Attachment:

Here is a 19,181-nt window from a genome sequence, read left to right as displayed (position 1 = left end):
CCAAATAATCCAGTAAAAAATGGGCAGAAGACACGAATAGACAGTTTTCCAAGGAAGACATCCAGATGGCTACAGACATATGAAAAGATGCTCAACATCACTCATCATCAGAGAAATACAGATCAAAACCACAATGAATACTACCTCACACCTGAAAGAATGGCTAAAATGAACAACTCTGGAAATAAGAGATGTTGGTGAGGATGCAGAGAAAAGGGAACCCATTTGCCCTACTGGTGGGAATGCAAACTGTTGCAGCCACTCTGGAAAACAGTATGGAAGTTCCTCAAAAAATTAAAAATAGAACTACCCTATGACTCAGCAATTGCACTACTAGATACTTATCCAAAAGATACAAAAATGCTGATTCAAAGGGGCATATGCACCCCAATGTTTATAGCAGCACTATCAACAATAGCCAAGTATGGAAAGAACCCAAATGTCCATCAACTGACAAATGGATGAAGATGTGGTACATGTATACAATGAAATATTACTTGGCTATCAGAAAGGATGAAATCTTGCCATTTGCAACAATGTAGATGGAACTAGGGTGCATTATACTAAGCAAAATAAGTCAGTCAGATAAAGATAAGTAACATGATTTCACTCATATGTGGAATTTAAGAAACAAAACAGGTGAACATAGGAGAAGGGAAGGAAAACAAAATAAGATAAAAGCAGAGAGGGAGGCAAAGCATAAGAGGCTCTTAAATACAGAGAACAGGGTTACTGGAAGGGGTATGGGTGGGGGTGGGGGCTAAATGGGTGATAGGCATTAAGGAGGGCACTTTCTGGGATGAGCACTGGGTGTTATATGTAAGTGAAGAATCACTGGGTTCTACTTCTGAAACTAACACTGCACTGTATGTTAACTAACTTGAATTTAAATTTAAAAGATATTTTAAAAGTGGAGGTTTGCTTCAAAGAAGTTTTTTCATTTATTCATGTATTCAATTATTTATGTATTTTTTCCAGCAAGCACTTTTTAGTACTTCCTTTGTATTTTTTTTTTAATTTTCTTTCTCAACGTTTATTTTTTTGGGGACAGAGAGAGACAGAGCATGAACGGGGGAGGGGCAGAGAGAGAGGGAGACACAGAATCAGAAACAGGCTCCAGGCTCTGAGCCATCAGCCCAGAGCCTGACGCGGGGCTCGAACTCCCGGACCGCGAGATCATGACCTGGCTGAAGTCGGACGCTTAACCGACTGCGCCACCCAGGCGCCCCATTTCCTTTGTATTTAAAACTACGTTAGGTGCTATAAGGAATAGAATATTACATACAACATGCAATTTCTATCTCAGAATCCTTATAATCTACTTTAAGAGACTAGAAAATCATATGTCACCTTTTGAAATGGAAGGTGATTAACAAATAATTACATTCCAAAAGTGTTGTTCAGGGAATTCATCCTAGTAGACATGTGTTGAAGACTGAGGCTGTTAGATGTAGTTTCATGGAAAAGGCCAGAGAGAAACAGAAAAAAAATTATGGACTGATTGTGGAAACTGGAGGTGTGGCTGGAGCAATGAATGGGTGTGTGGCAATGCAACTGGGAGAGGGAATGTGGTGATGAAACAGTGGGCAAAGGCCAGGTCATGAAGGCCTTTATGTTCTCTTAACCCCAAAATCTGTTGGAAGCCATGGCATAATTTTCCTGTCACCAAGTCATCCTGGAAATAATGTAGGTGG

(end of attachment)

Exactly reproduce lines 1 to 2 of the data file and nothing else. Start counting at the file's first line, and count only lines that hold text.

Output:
Here is a 19,181-nt window from a genome sequence, read left to right as displayed (position 1 = left end):
CCAAATAATCCAGTAAAAAATGGGCAGAAGACACGAATAGACAGTTTTCCAAGGAAGACATCCAGATGGCTACAGACATATGAAAAGATGCTCAACATCACTCATCATCAGAGAAATACAGATCAAAACCACAATGAATACTACCTCACACCTGAAAGAATGGCTAAAATGAACAACTCTGGAAATAAGAGATGTTGGTGAGGATGCAGAGAAAAGGGAACCCATTTGCCCTACTGGTGGGAATGCAAACTGTTGCAGCCACTCTGGAAAACAGTATGGAAGTTCCTCAAAAAATTAAAAATAGAACTACCCTATGACTCAGCAATTGCACTACTAGATACTTATCCAAAAGATACAAAAATGCTGATTCAAAGGGGCATATGCACCCCAATGTTTATAGCAGCACTATCAACAATAGCCAAGTATGGAAAGAACCCAAATGTCCATCAACTGACAAATGGATGAAGATGTGGTACATGTATACAATGAAATATTACTTGGCTATCAGAAAGGATGAAATCTTGCCATTTGCAACAATGTAGATGGAACTAGGGTGCATTATACTAAGCAAAATAAGTCAGTCAGATAAAGATAAGTAACATGATTTCACTCATATGTGGAATTTAAGAAACAAAACAGGTGAACATAGGAGAAGGGAAGGAAAACAAAATAAGATAAAAGCAGAGAGGGAGGCAAAGCATAAGAGGCTCTTAAATACAGAGAACAGGGTTACTGGAAGGGGTATGGGTGGGGGTGGGGGCTAAATGGGTGATAGGCATTAAGGAGGGCACTTTCTGGGATGAGCACTGGGTGTTATATGTAAGTGAAGAATCACTGGGTTCTACTTCTGAAACTAACACTGCACTGTATGTTAACTAACTTGAATTTAAATTTAAAAGATATTTTAAAAGTGGAGGTTTGCTTCAAAGAAGTTTTTTCATTTATTCATGTATTCAATTATTTATGTATTTTTTCCAGCAAGCACTTTTTAGTACTTCCTTTGTATTTTTTTTTTAATTTTCTTTCTCAACGTTTATTTTTTTGGGGACAGAGAGAGACAGAGCATGAACGGGGGAGGGGCAGAGAGAGAGGGAGACACAGAATCAGAAACAGGCTCCAGGCTCTGAGCCATCAGCCCAGAGCCTGACGCGGGGCTCGAACTCCCGGACCGCGAGATCATGACCTGGCTGAAGTCGGACGCTTAACCGACTGCGCCACCCAGGCGCCCCATTTCCTTTGTATTTAAAACTACGTTAGGTGCTATAAGGAATAGAATATTACATACAACATGCAATTTCTATCTCAGAATCCTTATAATCTACTTTAAGAGACTAGAAAATCATATGTCACCTTTTGAAATGGAAGGTGATTAACAAATAATTACATTCCAAAAGTGTTGTTCAGGGAATTCATCCTAGTAGACATGTGTTGAAGACTGAGGCTGTTAGATGTAGTTTCATGGAAAAGGCCAGAGAGAAACAGAAAAAAAATTATGGACTGATTGTGGAAACTGGAGGTGTGGCTGGAGCAATGAATGGGTGTGTGGCAATGCAACTGGGAGAGGGAATGTGGTGATGAAACAGTGGGCAAAGGCCAGGTCATGAAGGCCTTTATGTTCTCTTAACCCCAAAATCTGTTGGAAGCCATGGCATAATTTTCCTGTCACCAAGTCATCCTGGAAATAATGTAGGTGG